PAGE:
Schools opened in Detroit last week after members of the teachers’ union approved a tentative agreement ending a 10-day strike.
More than 8,000 teachers crowded into the city’s convention center Sept. 8 to approve the deal, which allowed schools to open the next day for the district’s 177,000 students.
The three-year settlement, which union members still must ratify, includes 2 percent salary increases for teachers still progressing through the salary schedule.
Veteran teachers who have reached the maximum pay will receive larger raises, about 4 percent, to make their salaries more competitive with those in surrounding districts.
Reducing Class Sizes
The district also promised to reduce class sizes, a make- or-break issue for many teachers frustrated by years of overcrowded elementary classrooms. During the 2000-01 school year, the district will reduce class sizes to 17 students in 22 schools, with similar reductions in 22 more schools the following year.
John Elliott, the president of the 11,500-member Detroit Federation of Teachers, said he was relieved to see the strike end and pledged to work with the district’s new administration on reform initiatives.
“This has been a tense time,” said Mr. Elliott, whose members voted to strike Aug. 30 against his advice. “As long as I have something to say about it, this strike was not about reform. It was an attempt [by district officials] to weaken and reduce the effectiveness of the teachers’ union.”
David Adamany, the interim chief executive officer of the Detroit schools, said in a statement that the return to work would allow the system to “maintain the momentum that was developed for improvements in the school system.”
The strike came as a blow to the school board installed last spring by Mayor Dennis Archer, who was given control of the city’s schools by the Michigan legislature.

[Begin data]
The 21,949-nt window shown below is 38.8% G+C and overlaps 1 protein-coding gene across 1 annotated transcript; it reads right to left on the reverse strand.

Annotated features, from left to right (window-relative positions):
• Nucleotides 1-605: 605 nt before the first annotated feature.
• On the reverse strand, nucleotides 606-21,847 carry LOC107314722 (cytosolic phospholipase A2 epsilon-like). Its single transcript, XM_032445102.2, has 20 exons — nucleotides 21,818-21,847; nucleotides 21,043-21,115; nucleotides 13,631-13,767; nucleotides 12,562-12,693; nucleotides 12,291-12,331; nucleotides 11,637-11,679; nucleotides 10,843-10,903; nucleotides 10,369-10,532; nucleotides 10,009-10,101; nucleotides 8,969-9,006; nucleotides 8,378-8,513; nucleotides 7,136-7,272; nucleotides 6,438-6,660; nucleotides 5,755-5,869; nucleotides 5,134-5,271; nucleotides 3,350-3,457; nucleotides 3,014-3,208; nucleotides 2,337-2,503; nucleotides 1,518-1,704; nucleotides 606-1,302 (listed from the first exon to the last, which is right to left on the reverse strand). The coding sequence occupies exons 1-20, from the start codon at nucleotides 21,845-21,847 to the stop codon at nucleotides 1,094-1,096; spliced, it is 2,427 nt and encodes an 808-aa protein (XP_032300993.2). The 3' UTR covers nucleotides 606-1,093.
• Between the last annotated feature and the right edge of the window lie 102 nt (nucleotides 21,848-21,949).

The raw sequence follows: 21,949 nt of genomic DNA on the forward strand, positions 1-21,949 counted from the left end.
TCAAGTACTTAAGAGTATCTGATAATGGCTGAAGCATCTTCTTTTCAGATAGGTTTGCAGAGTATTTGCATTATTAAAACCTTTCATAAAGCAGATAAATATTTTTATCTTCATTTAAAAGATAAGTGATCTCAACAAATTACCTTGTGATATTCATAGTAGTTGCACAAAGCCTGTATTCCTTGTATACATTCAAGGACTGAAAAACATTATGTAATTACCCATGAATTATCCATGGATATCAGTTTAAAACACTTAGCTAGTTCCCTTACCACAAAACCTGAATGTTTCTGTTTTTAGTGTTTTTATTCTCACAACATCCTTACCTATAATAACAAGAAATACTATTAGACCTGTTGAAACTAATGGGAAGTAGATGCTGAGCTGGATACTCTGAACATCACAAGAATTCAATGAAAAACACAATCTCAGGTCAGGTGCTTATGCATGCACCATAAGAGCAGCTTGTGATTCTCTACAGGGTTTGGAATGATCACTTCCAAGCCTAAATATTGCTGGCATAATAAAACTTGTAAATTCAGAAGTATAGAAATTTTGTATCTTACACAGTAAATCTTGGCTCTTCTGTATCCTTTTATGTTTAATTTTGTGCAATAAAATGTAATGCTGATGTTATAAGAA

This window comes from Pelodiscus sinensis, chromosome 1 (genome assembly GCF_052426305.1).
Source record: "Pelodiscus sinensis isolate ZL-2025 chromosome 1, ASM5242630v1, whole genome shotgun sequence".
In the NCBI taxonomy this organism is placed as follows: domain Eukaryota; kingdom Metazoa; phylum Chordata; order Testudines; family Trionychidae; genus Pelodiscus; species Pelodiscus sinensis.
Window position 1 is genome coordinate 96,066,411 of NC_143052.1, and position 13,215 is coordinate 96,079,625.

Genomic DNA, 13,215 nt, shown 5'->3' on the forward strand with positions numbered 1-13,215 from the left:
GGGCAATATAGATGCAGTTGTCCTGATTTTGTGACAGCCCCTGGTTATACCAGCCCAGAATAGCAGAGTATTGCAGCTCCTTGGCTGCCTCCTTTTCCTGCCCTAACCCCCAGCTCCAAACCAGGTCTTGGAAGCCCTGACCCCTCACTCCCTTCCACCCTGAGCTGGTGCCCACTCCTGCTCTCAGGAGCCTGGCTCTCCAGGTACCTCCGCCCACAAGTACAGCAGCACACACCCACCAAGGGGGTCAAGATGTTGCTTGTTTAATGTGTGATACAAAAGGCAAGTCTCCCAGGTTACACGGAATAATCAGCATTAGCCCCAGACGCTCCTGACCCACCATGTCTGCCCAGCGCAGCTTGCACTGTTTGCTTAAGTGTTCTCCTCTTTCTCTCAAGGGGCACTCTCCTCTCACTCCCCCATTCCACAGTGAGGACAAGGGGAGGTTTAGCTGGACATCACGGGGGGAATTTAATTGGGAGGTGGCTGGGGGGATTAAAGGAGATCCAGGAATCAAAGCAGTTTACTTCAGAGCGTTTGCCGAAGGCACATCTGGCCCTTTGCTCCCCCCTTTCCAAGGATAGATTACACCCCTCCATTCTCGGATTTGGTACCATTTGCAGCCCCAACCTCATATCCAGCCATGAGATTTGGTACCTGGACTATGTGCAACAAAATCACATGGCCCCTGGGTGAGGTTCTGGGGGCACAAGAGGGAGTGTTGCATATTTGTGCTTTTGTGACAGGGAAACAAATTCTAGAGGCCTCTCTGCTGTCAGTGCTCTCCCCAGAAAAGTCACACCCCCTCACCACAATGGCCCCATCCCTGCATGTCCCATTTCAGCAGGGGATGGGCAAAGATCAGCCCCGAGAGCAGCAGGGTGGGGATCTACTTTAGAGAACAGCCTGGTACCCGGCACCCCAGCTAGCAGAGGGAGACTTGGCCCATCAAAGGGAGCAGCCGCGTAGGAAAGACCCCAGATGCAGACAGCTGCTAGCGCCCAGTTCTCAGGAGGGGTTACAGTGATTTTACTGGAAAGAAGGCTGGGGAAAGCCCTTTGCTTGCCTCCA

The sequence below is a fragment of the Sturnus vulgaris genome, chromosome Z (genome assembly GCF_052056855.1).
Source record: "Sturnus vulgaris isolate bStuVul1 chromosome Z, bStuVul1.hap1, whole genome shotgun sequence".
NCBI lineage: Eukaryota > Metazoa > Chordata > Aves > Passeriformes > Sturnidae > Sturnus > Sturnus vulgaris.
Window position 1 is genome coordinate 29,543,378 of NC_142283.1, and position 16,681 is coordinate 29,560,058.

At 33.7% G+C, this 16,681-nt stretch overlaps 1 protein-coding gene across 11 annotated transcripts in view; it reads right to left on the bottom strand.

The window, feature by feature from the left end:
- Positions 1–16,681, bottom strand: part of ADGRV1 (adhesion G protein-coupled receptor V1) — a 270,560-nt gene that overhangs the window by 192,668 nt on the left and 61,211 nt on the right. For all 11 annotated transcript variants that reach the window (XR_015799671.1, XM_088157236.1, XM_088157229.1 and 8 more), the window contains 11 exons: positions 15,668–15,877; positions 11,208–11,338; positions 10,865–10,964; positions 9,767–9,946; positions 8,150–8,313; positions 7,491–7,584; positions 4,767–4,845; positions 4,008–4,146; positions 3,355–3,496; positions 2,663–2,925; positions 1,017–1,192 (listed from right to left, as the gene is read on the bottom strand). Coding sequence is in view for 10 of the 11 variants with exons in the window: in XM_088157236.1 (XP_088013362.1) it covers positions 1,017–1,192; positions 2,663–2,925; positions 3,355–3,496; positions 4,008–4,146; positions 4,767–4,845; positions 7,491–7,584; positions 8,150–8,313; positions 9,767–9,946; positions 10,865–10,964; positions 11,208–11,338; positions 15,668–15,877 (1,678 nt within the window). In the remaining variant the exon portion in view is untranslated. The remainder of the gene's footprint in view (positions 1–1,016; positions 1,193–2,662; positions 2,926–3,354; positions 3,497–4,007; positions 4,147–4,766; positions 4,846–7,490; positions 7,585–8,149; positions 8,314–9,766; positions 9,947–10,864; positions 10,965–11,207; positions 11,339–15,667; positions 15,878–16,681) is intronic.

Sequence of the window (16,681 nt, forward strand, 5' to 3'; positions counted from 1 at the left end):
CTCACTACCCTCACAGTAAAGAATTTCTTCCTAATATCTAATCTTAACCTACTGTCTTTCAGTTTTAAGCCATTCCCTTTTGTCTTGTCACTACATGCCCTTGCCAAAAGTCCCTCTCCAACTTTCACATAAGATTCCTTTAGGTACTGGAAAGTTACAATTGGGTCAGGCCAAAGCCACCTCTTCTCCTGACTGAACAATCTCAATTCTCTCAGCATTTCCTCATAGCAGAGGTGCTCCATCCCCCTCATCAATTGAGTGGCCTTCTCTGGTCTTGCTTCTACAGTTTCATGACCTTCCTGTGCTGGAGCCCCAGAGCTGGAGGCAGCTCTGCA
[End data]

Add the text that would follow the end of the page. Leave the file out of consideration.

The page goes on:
The new school leaders had sought to institute some type of merit pay for teachers, a proposal they were forced to drop in negotiations.
Failing schools can be closed, however, with safeguards for teachers’ jobs and transfer rights, according to terms of the new accord.
In addition, the district won its battle to put restrictions on the use of sick days, with a policy that will withhold raises from teachers who miss more than eight days of work, except in certain circumstances.
Veteran teachers who have reached the top of the pay scale will be able to earn more money with the addition of four $3,000 “steps” on the salary schedule.
But experienced teachers will have to meet performance criteria to advance, including satisfactory ratings, participation in professional-development activities, compliance with attendance criteria, attainment of credits toward advanced degrees in their specialties, and certification by the National Board for Professional Teaching Standards.
The agreement also requires new hires, and teachers who have just begun further coursework, to take classes in their areas of teaching expertise in order to get salary credit.
The strike took Mr. Elliott, who has run the union for 18 years, by surprise when just 3,000 of the union’s approximately 8,000 teacher members showed up during the last week of August to vote on a 10-day contract extension.
Many of those who did turn out to vote, Mr. Elliott said, were his political opponents and “internal professional agitators” who generated spontaneous support for a strike.
“We’re still willing to work with the school administration on reform initiatives,” he added.
In other parts of the nation, teachers were on strike in one Rhode Island and five Pennsylvania districts, according to the National Education Association.